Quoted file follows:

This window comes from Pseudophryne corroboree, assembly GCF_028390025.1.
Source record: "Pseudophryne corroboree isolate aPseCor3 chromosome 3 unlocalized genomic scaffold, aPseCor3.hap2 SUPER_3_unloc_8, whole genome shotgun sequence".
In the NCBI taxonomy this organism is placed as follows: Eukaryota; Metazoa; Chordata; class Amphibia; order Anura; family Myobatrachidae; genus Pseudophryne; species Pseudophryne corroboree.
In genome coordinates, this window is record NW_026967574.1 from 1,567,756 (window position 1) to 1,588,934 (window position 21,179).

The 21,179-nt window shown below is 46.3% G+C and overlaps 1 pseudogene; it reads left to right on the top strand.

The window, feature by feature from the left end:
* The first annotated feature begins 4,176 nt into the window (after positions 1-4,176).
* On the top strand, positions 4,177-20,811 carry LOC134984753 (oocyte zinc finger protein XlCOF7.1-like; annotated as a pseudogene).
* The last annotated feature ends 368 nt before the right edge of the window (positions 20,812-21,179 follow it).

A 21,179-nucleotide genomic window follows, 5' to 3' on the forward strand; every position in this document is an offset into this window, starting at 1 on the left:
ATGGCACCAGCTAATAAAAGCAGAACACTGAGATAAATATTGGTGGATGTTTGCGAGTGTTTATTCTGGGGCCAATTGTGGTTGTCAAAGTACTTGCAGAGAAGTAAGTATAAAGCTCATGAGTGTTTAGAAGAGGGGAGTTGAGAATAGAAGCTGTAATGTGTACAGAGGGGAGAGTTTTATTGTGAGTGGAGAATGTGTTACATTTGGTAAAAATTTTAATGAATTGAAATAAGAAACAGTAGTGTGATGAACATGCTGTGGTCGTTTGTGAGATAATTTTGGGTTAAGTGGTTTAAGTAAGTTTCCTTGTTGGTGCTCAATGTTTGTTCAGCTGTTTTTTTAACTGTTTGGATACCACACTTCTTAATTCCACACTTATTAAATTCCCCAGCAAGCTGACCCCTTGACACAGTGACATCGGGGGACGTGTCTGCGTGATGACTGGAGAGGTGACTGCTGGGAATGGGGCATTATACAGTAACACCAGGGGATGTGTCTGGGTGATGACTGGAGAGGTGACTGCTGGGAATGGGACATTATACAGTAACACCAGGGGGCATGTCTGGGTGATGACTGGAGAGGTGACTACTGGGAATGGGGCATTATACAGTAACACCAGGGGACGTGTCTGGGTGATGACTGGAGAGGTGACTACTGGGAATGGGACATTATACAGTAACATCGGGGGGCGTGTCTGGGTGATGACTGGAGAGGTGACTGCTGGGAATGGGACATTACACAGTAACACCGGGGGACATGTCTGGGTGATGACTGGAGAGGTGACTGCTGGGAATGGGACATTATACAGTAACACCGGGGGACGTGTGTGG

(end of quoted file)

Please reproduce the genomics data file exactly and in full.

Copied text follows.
This window comes from Pseudophryne corroboree, assembly GCF_028390025.1.
Source record: "Pseudophryne corroboree isolate aPseCor3 chromosome 3 unlocalized genomic scaffold, aPseCor3.hap2 SUPER_3_unloc_8, whole genome shotgun sequence".
In the NCBI taxonomy this organism is placed as follows: Eukaryota; Metazoa; Chordata; class Amphibia; order Anura; family Myobatrachidae; genus Pseudophryne; species Pseudophryne corroboree.
In genome coordinates, this window is record NW_026967574.1 from 1,567,756 (window position 1) to 1,588,934 (window position 21,179).

The 21,179-nt window shown below is 46.3% G+C and overlaps 1 pseudogene; it reads left to right on the top strand.

The window, feature by feature from the left end:
* The first annotated feature begins 4,176 nt into the window (after positions 1-4,176).
* On the top strand, positions 4,177-20,811 carry LOC134984753 (oocyte zinc finger protein XlCOF7.1-like; annotated as a pseudogene).
* The last annotated feature ends 368 nt before the right edge of the window (positions 20,812-21,179 follow it).

A 21,179-nucleotide genomic window follows, 5' to 3' on the forward strand; every position in this document is an offset into this window, starting at 1 on the left:
ATGGCACCAGCTAATAAAAGCAGAACACTGAGATAAATATTGGTGGATGTTTGCGAGTGTTTATTCTGGGGCCAATTGTGGTTGTCAAAGTACTTGCAGAGAAGTAAGTATAAAGCTCATGAGTGTTTAGAAGAGGGGAGTTGAGAATAGAAGCTGTAATGTGTACAGAGGGGAGAGTTTTATTGTGAGTGGAGAATGTGTTACATTTGGTAAAAATTTTAATGAATTGAAATAAGAAACAGTAGTGTGATGAACATGCTGTGGTCGTTTGTGAGATAATTTTGGGTTAAGTGGTTTAAGTAAGTTTCCTTGTTGGTGCTCAATGTTTGTTCAGCTGTTTTTTTAACTGTTTGGATACCACACTTCTTAATTCCACACTTATTAAATTCCCCAGCAAGCTGACCCCTTGACACAGTGACATCGGGGGACGTGTCTGCGTGATGACTGGAGAGGTGACTGCTGGGAATGGGGCATTATACAGTAACACCAGGGGATGTGTCTGGGTGATGACTGGAGAGGTGACTGCTGGGAATGGGACATTATACAGTAACACCAGGGGGCATGTCTGGGTGATGACTGGAGAGGTGACTACTGGGAATGGGGCATTATACAGTAACACCAGGGGACGTGTCTGGGTGATGACTGGAGAGGTGACTACTGGGAATGGGACATTATACAGTAACATCGGGGGGCGTGTCTGGGTGATGACTGGAGAGGTGACTGCTGGGAATGGGACATTACACAGTAACACCGGGGGACATGTCTGGGTGATGACTGGAGAGGTGACTGCTGGGAATGGGACATTATACAGTAACACCGGGGGACGTGTGTGG